Domestic violence is a common issue that arises during divorce. Oftentimes, a criminal investigation must take place in order to prove that the alleged domestic violence actually occurred. This typically slows down family law proceedings. For example, what happens when one party during a divorce cannot afford to move away from his/her former spouse and into a safe environment, but cannot attain spousal support due to the ongoing criminal investigation for domestic violence? A recent appeal sheds light on this complicated issue. The names are of the parties involved were held confidential.
J.Q. v. T.B. (Super. Ct. Nos. 12D009260 & 12V000499)
J.Q. and T.B. met online in September of 2009. J.Q. lived in Wuhan, China, while T.B. lived in Orange County. They communicated through e-mail, translation devices, and interpreters. T.B. even visited J.Q. in China on four separate occasions. They eventually married in 2010 in China.1
J.Q.’s visa was approved by 2012, and two months later she was also applying for a domestic violence restraining order against T.B. A year after their marriage, T.B. sought to divorce J.Q. for alleged infidelity and calling the police on him during a domestic dispute. During the domestic dispute, T.B. allegedly physically abused J.Q. during sexual intercourse, repeatedly threw her to the ground, and verbally attacked her.
Because of the allegations of domestic violence, J.Q. was granted a temporary restraining order against T.B. T.B. now had criminal charges against him for corporal injury on a spouse and disturbing the peace. J.Q.’s restraining order would be in place until the criminal matter became resolved. However, the judge denied J.Q.’s request for spousal support during this time.
A hearing was set in mid-2012 to determine if the court had jurisdiction to order spousal support before the domestic violence hearing had even occurred. Under the Domestic Violence Prevention Act, the court determined it could award J.Q. with the couple’s home so that the children’s lives would not be disturbed. However, it could not order spousal support without first finding out if the domestic violence had occurred.
During the domestic violence trial, it was determined that there was not enough evidence to prove that T.B. had committed domestic violence. J.Q.’s request for spousal support was denied.
J.Q. appealed the trial court’s decision. The Court of Appeal for the State of California concluded that spousal support could be awarded by the trial court, even before concluding whether domestic violence had occurred, based on section 6341 of the Family Code.
The safety concerns for J.Q. during the domestic violence trial make it the court’s obligation to award spousal support. According to the Court of Appeal, an applicant’s need for financial support is magnified when there is a criminal investigation in process. In the best interest of J.Q.’s safety, the Court of Appeal reversed the trial court’s decision and awarded her with spousal support.
What Does This Mean For You?
If you have divorced or legally separated from your spouse, the court can order either party to pay the other a certain amount of money each month in spousal support. Typically, the judge can make a spousal support order for any of the following situations:
- A divorce;
- A legal separation;
- An annulment; or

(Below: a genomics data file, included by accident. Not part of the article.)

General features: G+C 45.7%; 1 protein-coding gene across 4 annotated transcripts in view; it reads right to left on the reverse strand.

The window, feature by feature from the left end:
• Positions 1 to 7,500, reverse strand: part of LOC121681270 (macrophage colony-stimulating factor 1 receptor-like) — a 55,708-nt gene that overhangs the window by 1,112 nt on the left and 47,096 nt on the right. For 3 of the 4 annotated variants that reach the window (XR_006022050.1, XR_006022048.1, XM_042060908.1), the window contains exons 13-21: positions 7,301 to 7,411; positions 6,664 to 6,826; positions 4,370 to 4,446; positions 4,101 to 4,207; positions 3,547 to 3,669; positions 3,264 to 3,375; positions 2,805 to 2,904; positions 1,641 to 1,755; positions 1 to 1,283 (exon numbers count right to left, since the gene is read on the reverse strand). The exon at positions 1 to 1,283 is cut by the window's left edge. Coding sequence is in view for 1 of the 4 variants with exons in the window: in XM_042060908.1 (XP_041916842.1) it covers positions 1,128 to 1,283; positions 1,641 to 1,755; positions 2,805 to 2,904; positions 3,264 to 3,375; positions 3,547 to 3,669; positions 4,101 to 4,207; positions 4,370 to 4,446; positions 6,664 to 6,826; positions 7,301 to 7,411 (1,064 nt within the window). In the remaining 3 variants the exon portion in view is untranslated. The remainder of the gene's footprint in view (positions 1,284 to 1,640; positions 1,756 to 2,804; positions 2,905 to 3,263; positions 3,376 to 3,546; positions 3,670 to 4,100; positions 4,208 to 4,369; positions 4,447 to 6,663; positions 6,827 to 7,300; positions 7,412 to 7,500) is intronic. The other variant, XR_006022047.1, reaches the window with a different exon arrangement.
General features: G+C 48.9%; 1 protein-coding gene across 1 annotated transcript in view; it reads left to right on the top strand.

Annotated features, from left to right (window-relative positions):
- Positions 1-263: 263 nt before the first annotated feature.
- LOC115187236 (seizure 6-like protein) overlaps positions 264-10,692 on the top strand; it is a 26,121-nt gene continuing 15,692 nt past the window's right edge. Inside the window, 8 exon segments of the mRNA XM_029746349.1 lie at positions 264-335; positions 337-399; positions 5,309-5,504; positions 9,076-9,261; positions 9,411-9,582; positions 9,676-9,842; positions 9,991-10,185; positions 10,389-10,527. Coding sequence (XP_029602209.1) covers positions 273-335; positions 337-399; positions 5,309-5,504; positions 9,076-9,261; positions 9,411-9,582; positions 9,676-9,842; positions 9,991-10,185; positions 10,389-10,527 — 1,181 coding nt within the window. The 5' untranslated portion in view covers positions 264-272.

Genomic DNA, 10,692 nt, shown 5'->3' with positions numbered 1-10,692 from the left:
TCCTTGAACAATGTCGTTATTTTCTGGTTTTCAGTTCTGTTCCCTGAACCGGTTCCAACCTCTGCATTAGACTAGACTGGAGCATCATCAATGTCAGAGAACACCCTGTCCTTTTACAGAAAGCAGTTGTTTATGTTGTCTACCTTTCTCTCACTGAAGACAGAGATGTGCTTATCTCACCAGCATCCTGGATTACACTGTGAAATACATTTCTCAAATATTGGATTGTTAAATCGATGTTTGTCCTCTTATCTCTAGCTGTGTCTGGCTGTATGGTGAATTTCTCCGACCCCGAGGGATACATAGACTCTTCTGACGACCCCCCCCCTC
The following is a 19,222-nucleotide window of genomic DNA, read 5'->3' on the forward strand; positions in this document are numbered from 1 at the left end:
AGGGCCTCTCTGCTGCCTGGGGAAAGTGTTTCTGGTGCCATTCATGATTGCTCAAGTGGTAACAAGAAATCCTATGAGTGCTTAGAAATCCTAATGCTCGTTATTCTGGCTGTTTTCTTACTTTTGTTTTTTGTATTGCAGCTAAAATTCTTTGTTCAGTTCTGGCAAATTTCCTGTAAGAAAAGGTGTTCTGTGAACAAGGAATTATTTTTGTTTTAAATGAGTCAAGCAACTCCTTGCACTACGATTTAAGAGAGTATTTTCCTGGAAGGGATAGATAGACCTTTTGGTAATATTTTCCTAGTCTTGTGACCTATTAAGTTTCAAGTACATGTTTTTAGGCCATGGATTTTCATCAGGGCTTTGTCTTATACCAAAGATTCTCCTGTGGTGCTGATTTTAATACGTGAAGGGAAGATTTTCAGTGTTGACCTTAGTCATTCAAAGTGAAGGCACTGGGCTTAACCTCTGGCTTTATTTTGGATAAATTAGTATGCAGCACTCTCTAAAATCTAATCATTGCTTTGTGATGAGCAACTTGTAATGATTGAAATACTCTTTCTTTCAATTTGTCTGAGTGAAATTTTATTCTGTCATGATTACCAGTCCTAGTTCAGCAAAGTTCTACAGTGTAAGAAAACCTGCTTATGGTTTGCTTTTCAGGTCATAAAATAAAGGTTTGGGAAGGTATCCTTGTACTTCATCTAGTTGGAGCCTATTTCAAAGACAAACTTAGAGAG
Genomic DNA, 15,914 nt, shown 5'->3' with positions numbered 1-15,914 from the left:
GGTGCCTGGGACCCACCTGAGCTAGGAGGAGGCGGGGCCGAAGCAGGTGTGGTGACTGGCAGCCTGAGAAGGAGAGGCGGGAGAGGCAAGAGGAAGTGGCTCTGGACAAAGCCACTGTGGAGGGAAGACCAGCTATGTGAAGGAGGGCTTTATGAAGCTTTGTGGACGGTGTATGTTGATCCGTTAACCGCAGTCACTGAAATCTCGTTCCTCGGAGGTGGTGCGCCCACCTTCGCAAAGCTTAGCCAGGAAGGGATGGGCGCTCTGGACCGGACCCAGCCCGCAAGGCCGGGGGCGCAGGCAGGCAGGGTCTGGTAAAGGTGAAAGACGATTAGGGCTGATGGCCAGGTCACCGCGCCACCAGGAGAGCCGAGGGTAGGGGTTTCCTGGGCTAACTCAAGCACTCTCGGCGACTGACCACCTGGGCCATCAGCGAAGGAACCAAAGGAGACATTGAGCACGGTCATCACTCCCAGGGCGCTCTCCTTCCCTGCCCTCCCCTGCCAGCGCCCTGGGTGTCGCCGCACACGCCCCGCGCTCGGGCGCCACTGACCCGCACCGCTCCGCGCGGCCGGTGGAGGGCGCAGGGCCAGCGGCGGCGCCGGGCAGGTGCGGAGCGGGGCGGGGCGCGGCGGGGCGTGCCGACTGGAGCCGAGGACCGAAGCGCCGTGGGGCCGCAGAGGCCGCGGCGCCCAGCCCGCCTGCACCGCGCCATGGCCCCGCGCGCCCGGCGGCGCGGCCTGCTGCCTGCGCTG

- A domestic violence restraining order.2
Spousal support can also be awarded while the case is going on. This is known as a temporary spousal support order or temporary partner support order. During a domestic violence proceeding, the judge has the power to order spousal support if he or she feels that one of the parties’ safety is in question.
Although the trial court denied J.Q.’s request, the Court of Appeals eventually reversed this decision. The Court felt that J.Q.’s safety could have been at risk, and she would need spousal support to move away from the home she shared with T.B.
The dollar amount for temporary spousal support will vary on a case-by-case basis. The judge will consider several factors when making the final spousal support order:
- The length of the marriage or domestic partnership;
- The needs of both parties based on their standard of living during their relationship;
- Whether having a job would make it too difficult to care for the children (if any);
- The age and health of both parties; and
- Whether there was domestic violence involved during the relationship.
As in the case of J.Q. and T.B., a spousal support order can depend on domestic violence during the partnership. However, even if there is no finding of domestic violence, a judge can still award it. If the party does not have the financial resources to move out of the home, a spousal support order can be granted if the judge still feels like his or her safety is at risk, so that the party can afford to live in a safe environment.
Call the Divorce Lawyers at Wallin & Klarich Today
We understand that going through a divorce or separation is emotionally taxing and very stressful. It can also drain you financially once all of the court proceedings have taken place. This is why it is important to have an experienced California divorce lawyer advise you through the ins and outs of domestic violence restraining orders and spousal support. With over 30 years of experience, the attorneys at Wallin and Klarich can help you through this difficult time efficiently and aggressively.
With offices located in Orange County, San Bernardino, Los Angeles, Torrance, Riverside, West Covina, Victorville, Ventura, San Diego and Sherman Oaks, one of our knowledgeable attorneys is available to help you no matter where you work or live.
Call us today at (888) 749-7428 for a free phone consultation. We will help you get through this.
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